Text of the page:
The Hot Springs of Lesvos

Lesvos, Greece.  Poolside.  No makeup, hair could really stand a wash, and I couldn’t care less! Past the majestic date palms which line the length of the pool I look down upon fields dotted with ancient olive trees, hundreds of years old, their trunks gnarled and twisted, their leaves gently swaying in the afternoon breeze coyly showing off the silvery underside as a girl might let her secret love catch a quick glimpse of her petticoats.  Beyond is the Aegean.  These waters are cold, I mean, REALLY cold. Lesvos is known for many things.  Their ouzo is world-renowned.  Their olive oil is some of the best on this planet.  Greeks consider Lesvos one of the most gorgeous islands not only because of her beaches but the island is also home to thousands of birds which stop here during their migration to and from Africa.  This is not an arid island.  Not only are there olive groves and pine trees but meadows filled with wild flowers and butterflies. Horses, goats and sheep graze peacefully in fields filled with pine and elm trees.  Cool breezes wrap themselves around you and, yes, the sun is warm, but not like a hot flame licking the bottoms of your feet.  No, the sun is warm and golden.  Down the road from our hotel is a natural hot spring. The building housing the spring dates back to Roman times.  The entrance is a small, cement doorway which opens to a large, domed structure.  The rounded ceiling opens to a 15 small, square holes which send down a brilliant rays of sunlight that dance and shine smack dab in the middle of the rectangular hot spring.  The floor of the spring is covered with smooth, round rocks and a several well-worn boulders have been strategically placed for seating.  It’s so pretty and relaxing.  Until you open one eye and catch the fat man from some unnamed Slavic country who was just sitting across from you attempting to get out of the steaming waters and shooting you a HIGHLY unattractive backside view of his private parts as seen through his speedo.  Eeeeeeew.  Pretty nasty, but I know you can get past it. Other than that, it’s a pretty spectacular place.  When you first try out the hot springs a gentlewomen explains the correct procedure of immersing yourself.  Cold water is the first step and you have your choice of an outside shower or the Aegean Sea.  The waters of the Aegean are dark, cobalt blues to shimmering, pale aquamarine and colder than you can imagine.  It’s painful just sticking your big toe in.  I’ve even seen Russians scream upon contact.  It takes quite a bit of self-discipline to stay in such frigid waters but after five or six minutes you can drag yourself out and tackle the next step.  The springs are a toasty 109 F to a blistering 115 F.  She advised us to slowly ease ourselves into the waters and advised us the feet are some of the most sensitive parts of the body.  The first time we went I remember thinking, “Oh, no. Not me. I could probably do a cannonball into the water and be just fine.  I’m a mermaid.”  Boy, was I wrong. The tops of your feet truly ARE highly sensitive creatures so we heeded her words and took our time.  Little by little, inch by inch we lowered ourselves until the water came up to our necks.  The hot spring pool is relatively shallow so we were almost horizontal by that point holding onto the edge of the pool for leverage. The recommended time in the pool is no more than 20 minutes so we were happy to get out.  It.Was.Hot.  You could feel yourself perspire, submerged, while watching your skin turn pink.  Time to get back into the cold.  Funny thing tho, when we felt the cold of the Aegean again on our bodies, and believe me, we were dreading it, if didn’t hurt!  Matter of fact, it felt nice. Cool against the heat of our skin.  And it was the same when we went back into the springs.  Felt like bath water!  Back and forth we went, sometimes chatting with each other or other bathers until we surrendered to the luxurious point of limp relaxation.  After a quick towel rub down, a towel can be purchased for a mere 1e, one can take in a little sun and enjoy the drowsy aftermath and post-springs conversation.  “I’m hungry.  You hungry?”  “Yeah.  I could choke down a little something.  Sure.”  “You wanna go to “Our Favorite Restaurant?”  “Oh, yeah!!”, and off we go with our liquid limbs and at a leisurely pace still relishing the warm sun on our skin.  As we approach the Efftalou Restaurant we take in the Aegean and Turkey to our right and, yes, more olive trees to our left.  A quick scan of the restaurant and we take our seats outside.  Usually under the shade of a fig or lemon tree.  This restaurant is known for its fresh fish and never disappoints.  With a cold Mythos beer for Jimmy and an equally cold, crisp glass of house white for me, our order is taken and is usually the same. Grilled whole fish or grilled octopus and loads of vegetables! The fish is from local waters and never more than an hour or two has passed since being caught.  The typical grilling method is to rub the fish with olive oil, give it a light sprinkling of salt, slip it into a flat grilling basket and onto the fire.  It’s served with lots of freshly cut lemon and good Greek olive oil.  And it’s always out of this world!!  A side of boiled, wild greens with more lemons and olive oil, zucchini blossoms stuffed with feta, maybe a Greek salad and, baby, lunch is served!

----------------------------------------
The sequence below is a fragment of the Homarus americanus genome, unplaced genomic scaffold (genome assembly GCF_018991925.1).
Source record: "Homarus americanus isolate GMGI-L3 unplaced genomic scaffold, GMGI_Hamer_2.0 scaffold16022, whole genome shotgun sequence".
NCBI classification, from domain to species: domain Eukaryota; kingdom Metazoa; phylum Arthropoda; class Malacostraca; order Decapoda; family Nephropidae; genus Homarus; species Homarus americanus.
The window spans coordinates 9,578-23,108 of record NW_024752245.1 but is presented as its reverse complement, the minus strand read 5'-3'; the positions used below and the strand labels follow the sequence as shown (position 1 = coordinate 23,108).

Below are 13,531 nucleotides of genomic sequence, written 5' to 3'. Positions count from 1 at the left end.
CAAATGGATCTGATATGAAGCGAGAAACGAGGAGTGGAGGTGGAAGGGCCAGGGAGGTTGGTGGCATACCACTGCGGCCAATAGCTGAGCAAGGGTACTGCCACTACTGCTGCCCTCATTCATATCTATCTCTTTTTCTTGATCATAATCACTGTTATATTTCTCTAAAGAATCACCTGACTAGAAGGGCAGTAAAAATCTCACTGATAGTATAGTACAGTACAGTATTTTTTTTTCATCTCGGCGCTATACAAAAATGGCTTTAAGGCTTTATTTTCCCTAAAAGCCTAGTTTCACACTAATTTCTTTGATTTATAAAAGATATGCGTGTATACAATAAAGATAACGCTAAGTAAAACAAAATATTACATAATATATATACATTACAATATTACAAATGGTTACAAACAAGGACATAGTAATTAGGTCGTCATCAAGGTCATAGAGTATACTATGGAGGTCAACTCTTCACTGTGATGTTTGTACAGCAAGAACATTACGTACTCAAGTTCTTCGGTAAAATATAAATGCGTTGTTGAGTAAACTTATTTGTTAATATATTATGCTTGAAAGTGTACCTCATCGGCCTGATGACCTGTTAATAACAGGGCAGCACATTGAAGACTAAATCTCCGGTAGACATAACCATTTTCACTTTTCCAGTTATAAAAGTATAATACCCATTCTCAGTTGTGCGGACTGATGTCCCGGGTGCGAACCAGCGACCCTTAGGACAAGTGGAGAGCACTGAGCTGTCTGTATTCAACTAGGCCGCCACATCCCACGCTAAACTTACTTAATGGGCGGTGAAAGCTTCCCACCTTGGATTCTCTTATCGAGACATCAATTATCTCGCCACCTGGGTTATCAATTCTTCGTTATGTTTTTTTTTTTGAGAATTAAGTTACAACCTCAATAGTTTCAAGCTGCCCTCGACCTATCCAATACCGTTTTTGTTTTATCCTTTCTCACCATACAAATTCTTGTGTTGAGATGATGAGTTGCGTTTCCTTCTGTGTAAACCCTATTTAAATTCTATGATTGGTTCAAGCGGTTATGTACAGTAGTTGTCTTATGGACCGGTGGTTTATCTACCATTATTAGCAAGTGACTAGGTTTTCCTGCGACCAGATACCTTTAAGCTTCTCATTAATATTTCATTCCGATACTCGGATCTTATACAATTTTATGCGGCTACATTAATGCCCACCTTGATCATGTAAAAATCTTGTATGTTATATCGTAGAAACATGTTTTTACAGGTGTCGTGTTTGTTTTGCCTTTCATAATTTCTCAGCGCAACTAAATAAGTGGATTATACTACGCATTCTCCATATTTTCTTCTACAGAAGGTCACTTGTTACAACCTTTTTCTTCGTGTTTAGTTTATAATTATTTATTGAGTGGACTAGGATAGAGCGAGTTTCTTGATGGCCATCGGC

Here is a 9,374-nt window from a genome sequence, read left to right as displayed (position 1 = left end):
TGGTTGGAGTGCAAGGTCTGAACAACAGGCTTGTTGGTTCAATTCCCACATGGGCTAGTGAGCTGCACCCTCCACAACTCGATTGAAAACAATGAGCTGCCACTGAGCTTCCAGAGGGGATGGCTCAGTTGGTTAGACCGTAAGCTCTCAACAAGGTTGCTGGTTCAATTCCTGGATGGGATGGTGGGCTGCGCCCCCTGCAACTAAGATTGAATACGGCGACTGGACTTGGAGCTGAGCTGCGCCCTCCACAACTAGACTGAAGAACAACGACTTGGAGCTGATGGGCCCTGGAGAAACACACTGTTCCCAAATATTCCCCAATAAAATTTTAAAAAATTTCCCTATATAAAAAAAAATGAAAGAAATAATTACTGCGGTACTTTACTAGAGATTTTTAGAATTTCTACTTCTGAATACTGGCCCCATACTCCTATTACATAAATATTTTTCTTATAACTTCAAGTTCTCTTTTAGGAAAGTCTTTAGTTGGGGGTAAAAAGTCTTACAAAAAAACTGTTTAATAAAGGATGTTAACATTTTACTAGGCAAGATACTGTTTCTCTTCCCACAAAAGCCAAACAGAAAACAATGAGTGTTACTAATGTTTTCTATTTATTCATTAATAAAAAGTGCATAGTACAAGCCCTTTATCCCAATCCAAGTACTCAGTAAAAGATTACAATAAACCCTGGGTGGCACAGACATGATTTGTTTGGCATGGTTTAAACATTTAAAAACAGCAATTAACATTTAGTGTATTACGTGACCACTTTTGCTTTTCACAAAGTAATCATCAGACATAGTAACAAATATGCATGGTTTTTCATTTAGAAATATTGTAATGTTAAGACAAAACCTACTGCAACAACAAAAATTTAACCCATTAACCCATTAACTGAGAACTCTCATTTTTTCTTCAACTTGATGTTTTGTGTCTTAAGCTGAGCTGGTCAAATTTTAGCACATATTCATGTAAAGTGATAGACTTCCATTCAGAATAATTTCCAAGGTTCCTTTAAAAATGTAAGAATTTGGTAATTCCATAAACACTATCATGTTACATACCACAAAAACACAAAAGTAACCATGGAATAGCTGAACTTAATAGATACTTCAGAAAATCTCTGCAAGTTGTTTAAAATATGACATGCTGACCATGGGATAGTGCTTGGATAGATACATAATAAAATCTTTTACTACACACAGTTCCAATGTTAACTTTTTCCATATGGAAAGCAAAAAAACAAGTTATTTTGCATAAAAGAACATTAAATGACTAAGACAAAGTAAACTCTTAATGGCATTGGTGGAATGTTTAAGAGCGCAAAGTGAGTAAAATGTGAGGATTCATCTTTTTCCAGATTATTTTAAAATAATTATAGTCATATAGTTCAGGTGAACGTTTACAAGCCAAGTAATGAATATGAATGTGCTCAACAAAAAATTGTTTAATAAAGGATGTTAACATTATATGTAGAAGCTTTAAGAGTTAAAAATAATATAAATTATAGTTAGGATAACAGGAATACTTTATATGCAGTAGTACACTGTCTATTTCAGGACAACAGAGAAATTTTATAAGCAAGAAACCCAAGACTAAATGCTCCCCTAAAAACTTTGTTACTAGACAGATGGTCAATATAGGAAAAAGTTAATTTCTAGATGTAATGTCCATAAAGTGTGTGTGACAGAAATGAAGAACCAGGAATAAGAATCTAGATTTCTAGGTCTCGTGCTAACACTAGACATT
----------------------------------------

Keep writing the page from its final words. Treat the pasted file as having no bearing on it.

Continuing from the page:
Dessert!!! Always on the house!!
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